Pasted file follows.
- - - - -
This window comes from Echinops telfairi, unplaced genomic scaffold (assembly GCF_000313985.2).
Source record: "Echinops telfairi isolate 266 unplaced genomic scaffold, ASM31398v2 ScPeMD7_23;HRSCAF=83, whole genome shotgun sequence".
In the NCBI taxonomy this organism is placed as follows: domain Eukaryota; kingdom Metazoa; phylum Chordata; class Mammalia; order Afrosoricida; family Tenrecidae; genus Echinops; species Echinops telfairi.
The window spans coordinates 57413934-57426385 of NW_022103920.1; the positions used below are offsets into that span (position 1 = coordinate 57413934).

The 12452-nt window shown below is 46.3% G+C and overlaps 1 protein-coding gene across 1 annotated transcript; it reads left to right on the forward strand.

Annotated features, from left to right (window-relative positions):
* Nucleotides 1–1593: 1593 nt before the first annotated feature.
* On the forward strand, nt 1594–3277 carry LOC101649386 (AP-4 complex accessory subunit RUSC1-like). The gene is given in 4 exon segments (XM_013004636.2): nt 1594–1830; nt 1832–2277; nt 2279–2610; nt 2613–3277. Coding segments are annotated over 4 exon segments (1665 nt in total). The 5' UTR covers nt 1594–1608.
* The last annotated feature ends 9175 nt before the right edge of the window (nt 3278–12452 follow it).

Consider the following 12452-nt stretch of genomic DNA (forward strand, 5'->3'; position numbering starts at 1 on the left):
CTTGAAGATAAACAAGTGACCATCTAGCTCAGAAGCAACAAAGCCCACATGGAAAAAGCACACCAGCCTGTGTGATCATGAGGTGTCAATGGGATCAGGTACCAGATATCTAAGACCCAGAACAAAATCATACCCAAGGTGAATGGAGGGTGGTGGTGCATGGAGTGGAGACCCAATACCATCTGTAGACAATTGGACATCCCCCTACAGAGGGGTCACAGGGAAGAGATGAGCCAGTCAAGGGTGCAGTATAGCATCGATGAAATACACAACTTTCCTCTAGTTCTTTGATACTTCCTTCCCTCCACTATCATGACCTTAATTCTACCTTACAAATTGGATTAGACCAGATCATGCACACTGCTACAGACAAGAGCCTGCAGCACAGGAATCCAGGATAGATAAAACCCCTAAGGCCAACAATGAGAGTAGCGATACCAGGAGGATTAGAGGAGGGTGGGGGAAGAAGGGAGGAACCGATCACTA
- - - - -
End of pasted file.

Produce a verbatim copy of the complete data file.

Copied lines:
This window comes from Echinops telfairi, unplaced genomic scaffold (assembly GCF_000313985.2).
Source record: "Echinops telfairi isolate 266 unplaced genomic scaffold, ASM31398v2 ScPeMD7_23;HRSCAF=83, whole genome shotgun sequence".
In the NCBI taxonomy this organism is placed as follows: domain Eukaryota; kingdom Metazoa; phylum Chordata; class Mammalia; order Afrosoricida; family Tenrecidae; genus Echinops; species Echinops telfairi.
The window spans coordinates 57413934-57426385 of NW_022103920.1; the positions used below are offsets into that span (position 1 = coordinate 57413934).

The 12452-nt window shown below is 46.3% G+C and overlaps 1 protein-coding gene across 1 annotated transcript; it reads left to right on the forward strand.

Annotated features, from left to right (window-relative positions):
* Nucleotides 1–1593: 1593 nt before the first annotated feature.
* On the forward strand, nt 1594–3277 carry LOC101649386 (AP-4 complex accessory subunit RUSC1-like). The gene is given in 4 exon segments (XM_013004636.2): nt 1594–1830; nt 1832–2277; nt 2279–2610; nt 2613–3277. Coding segments are annotated over 4 exon segments (1665 nt in total). The 5' UTR covers nt 1594–1608.
* The last annotated feature ends 9175 nt before the right edge of the window (nt 3278–12452 follow it).

Consider the following 12452-nt stretch of genomic DNA (forward strand, 5'->3'; position numbering starts at 1 on the left):
CTTGAAGATAAACAAGTGACCATCTAGCTCAGAAGCAACAAAGCCCACATGGAAAAAGCACACCAGCCTGTGTGATCATGAGGTGTCAATGGGATCAGGTACCAGATATCTAAGACCCAGAACAAAATCATACCCAAGGTGAATGGAGGGTGGTGGTGCATGGAGTGGAGACCCAATACCATCTGTAGACAATTGGACATCCCCCTACAGAGGGGTCACAGGGAAGAGATGAGCCAGTCAAGGGTGCAGTATAGCATCGATGAAATACACAACTTTCCTCTAGTTCTTTGATACTTCCTTCCCTCCACTATCATGACCTTAATTCTACCTTACAAATTGGATTAGACCAGATCATGCACACTGCTACAGACAAGAGCCTGCAGCACAGGAATCCAGGATAGATAAAACCCCTAAGGCCAACAATGAGAGTAGCGATACCAGGAGGATTAGAGGAGGGTGGGGGAAGAAGGGAGGAACCGATCACTA